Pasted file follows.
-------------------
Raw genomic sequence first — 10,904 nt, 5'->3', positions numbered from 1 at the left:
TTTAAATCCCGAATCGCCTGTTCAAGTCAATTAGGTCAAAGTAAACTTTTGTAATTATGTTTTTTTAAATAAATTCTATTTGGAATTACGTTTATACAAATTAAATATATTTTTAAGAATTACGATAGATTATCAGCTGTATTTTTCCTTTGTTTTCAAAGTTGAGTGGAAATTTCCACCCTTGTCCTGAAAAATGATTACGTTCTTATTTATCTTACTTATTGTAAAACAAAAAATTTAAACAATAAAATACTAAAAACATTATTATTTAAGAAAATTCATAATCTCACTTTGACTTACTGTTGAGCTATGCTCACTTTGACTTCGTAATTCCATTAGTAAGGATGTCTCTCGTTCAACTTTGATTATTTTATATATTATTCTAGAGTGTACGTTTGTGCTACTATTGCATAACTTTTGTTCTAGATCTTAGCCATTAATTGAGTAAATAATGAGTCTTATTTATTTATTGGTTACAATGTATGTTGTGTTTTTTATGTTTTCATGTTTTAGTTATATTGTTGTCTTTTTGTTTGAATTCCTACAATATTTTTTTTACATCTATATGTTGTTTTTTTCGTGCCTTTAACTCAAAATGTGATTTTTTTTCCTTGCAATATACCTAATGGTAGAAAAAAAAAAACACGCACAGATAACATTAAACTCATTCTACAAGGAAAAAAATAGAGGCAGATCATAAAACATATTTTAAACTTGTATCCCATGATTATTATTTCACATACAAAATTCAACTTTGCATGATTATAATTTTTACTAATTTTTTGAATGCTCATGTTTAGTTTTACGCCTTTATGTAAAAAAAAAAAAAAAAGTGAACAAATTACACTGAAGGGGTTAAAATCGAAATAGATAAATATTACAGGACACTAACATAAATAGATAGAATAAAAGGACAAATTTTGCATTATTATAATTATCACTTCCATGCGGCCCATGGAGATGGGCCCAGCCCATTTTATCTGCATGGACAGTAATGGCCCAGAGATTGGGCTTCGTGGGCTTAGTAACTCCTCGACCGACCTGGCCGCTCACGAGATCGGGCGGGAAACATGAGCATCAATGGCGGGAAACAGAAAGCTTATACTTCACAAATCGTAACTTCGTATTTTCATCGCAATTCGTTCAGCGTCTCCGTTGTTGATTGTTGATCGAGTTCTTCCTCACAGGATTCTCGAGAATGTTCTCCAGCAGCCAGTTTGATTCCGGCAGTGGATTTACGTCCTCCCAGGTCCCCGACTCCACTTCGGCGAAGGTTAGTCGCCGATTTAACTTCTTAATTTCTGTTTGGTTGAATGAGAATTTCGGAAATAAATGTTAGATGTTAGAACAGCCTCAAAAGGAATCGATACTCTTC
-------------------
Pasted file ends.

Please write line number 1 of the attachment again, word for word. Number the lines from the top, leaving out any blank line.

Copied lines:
Raw genomic sequence first — 10,904 nt, 5'->3', positions numbered from 1 at the left: